A budget is not the same as a cash flow
As a follow-up to the post about the difference between a time buffer and total float; here is a new post in the same series – seemingly easy concepts that seem to confuse many. This one might be an open door for financial or general management profiles, but it is not for most project controls engineers.
Project cost controls
Let’s start by telling that project cost controls is not the same as project financial control. In many manufacturing environments both can be seen as synonyms, but not at all in large projects.
A financial controller focuses on the outputs from past actions. Invoicing, exchange rates, cash flows, funding, etc. are typical concerns of these financial profiles. You clearly need them on every project. Ideally, they are members of the finance department that are assigned to one or more projects. They are the financial conscience of the project that add value because they think differently than most technical project team members.
On the other hand, project cost controls is a core project management function. The aim of project cost controls is to deliver insight in the budgetary performance of the project, to analyze the underlying business drivers and to recommend actions to improve the forecast. Thus, a cost engineer is a project engineer and must understand the ins and outs of the underlying business. Accountants are probably not the right profile for this. We are advocates to integrate this function together with scope control, scheduling and risk analysis into a comprehensive project controls function that reports to project management, not to the finance department.
Most project cost controls techniques heavily rely on S-curves. Earned Value Management as explained in depth by my colleague Niels Ligtvoet, is a prime example. In this blog post you can see how Earned Value Management tackles a typical fallacy in financial project control. EVM is quite convincing in showing why project cost controls is required.
But how do we make an S-curve? Here understanding the difference between a cash flow forecast and a budget is vital. An S-curve or a planned curve is essentially a baselined time-distributed project budget. Indeed, not a cash flow prediction.
A budget is a plan that distributes the authorised resources over time periods and work packages. It is intended to reserve resources, to steer the execution, and more importantly as a baseline to control performance. A key insight here is that it only exists as a (computer) model, no physical money is involved. In a budget work is planned in the time periods that it is executed, not when it is invoiced or when it is on your bank account.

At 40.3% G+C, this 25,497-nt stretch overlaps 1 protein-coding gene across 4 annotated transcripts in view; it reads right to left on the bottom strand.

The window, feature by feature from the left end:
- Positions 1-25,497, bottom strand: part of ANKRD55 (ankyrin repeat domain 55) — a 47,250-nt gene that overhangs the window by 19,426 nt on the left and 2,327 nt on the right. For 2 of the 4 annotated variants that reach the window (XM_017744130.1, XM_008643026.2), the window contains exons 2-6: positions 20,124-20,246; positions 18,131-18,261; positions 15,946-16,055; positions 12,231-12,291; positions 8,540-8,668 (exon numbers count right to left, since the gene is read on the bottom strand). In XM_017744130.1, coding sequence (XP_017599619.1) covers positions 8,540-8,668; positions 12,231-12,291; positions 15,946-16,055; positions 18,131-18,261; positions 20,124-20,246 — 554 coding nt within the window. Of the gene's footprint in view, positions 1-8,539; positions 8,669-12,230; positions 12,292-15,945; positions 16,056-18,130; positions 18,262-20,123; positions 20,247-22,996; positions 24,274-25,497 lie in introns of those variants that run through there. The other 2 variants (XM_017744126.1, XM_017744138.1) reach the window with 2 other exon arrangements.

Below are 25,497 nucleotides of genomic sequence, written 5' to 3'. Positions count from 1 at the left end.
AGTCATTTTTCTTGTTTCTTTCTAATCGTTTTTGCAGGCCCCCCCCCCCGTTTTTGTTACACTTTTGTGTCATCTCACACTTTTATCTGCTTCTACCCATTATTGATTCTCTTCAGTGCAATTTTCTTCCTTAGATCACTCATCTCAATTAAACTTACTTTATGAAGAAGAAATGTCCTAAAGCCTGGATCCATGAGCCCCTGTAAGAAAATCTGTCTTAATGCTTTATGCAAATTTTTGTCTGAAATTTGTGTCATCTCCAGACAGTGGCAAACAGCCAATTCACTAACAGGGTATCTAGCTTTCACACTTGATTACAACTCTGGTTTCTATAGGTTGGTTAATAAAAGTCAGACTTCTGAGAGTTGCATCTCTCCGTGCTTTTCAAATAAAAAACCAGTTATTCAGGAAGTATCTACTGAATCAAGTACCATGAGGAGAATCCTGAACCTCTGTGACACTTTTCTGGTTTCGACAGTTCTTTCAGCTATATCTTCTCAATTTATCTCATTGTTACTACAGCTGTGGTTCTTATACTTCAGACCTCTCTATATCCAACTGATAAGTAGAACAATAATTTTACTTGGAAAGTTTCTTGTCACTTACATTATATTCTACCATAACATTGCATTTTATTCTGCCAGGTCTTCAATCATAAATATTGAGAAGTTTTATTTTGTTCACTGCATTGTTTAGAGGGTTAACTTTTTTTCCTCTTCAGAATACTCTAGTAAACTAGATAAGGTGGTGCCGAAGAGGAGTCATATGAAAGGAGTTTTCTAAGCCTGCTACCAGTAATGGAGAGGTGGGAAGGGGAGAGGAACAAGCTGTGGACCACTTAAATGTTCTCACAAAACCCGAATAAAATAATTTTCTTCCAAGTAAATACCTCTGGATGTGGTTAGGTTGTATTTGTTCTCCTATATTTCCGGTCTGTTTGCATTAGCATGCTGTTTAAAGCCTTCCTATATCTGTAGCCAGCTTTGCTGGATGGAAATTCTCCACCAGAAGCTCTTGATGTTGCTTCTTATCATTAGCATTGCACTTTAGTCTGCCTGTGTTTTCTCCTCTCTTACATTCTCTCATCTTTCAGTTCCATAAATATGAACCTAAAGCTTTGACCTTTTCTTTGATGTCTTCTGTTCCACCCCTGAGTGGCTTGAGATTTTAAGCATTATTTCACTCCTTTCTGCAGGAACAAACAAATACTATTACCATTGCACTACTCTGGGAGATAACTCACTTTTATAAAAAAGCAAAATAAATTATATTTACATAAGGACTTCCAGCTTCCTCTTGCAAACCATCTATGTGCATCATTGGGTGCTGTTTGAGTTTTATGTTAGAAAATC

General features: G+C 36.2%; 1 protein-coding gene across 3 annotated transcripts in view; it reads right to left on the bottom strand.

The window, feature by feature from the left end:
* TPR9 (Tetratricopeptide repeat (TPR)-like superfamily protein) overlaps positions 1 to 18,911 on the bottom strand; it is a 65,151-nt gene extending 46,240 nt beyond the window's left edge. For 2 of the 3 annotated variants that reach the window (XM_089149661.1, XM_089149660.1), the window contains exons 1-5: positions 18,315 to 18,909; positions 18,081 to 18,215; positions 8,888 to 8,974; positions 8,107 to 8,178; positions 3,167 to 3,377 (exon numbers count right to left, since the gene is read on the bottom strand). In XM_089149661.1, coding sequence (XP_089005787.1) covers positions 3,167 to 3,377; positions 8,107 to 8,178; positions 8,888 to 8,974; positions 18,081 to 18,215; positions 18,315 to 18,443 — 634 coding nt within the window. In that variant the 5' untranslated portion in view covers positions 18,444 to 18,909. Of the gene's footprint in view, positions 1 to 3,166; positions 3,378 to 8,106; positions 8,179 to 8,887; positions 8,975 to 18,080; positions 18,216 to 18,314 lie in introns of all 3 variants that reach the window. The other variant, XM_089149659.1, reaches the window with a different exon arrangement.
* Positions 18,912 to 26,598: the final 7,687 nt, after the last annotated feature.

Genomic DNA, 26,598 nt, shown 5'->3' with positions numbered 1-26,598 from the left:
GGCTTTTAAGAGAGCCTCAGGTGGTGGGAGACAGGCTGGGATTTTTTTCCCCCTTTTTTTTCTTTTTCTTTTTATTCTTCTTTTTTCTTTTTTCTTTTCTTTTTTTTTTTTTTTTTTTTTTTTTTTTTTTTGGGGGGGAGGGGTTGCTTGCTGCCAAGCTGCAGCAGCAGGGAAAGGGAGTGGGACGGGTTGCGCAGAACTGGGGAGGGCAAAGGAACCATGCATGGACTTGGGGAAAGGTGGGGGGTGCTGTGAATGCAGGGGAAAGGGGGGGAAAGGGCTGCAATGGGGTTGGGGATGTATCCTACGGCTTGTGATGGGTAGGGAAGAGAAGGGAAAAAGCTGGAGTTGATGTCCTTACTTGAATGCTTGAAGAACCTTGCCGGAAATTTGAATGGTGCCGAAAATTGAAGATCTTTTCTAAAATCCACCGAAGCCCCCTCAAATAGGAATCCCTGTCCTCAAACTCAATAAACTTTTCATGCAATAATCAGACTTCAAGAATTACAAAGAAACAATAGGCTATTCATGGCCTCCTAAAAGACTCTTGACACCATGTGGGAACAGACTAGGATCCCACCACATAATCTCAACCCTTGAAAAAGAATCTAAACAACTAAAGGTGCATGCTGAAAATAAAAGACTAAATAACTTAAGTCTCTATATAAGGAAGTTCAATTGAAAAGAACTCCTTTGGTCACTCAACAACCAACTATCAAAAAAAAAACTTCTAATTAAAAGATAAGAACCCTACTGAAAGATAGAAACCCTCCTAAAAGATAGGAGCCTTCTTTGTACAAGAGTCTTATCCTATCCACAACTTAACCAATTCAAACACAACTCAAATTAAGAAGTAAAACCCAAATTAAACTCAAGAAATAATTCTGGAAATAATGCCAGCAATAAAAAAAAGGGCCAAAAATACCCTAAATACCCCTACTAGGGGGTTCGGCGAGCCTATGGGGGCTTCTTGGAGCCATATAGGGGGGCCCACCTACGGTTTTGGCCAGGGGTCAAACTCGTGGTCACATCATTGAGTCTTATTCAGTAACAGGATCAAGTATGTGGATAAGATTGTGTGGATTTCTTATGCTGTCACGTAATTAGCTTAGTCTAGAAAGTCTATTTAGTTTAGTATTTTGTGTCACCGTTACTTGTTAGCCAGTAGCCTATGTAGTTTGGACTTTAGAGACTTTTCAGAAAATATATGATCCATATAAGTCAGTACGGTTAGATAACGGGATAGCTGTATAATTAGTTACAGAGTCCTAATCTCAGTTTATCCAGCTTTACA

Here is the typical remark we receive when people don’t have it right:
Yes, but my subcontractor is paid with a 10% upfront payment.
Let me be clear on this: when we are budgeting, physical money flows (or indeed, cash flows) don’t matter. Allow me to use an example. Consider that a machine is required for 10 days during construction and that it costs 10.000 €. 20% has to be paid when the Purchase Order is signed and the rest at the start of the works. How does the budget look?
Did you have that right? The machine is budgeted when it is being used, so during construction in this case. When the machine is paid is redundant information for budgeting purposes.
A cash flow is the amount of money being transferred into and out of the project. It is intended to analyze the liquidity position of the project. Predicting cash flows are related to actual payments and should even take payment delays and currency fluctuations into account. It is mainly a project finance thing, but project controls is involved. More precisely, cash flows in projects heavily rely on payment milestones and those are of course included in the schedule by project controls. It is even their job to monitor these milestones and to propose actions to improve the cash flow position.
In our example, the cash flow prediction might look as follows:
During execution, actual costs will be recorded and compared to both budget and cash flow prediction, but for a different reason. What is more important is that the way actuals are calculated is also quite different. What to do with accruals (completed, but not invoiced), commitments (purchased, but not completed) or deferrals (invoiced, but not completed)? The answer is not the same when you are controlling the budget or the cash flow. But let’s keep that for a later blog post.
Many of our clients have a high interest in Earned Value Management as a technique to better monitor their project costs. However, they often struggle to create the correct planned value curves. In this blog we tried to clarify this. Any comment is very welcome!
This blog is originally placed on Primaned.be op 23 May.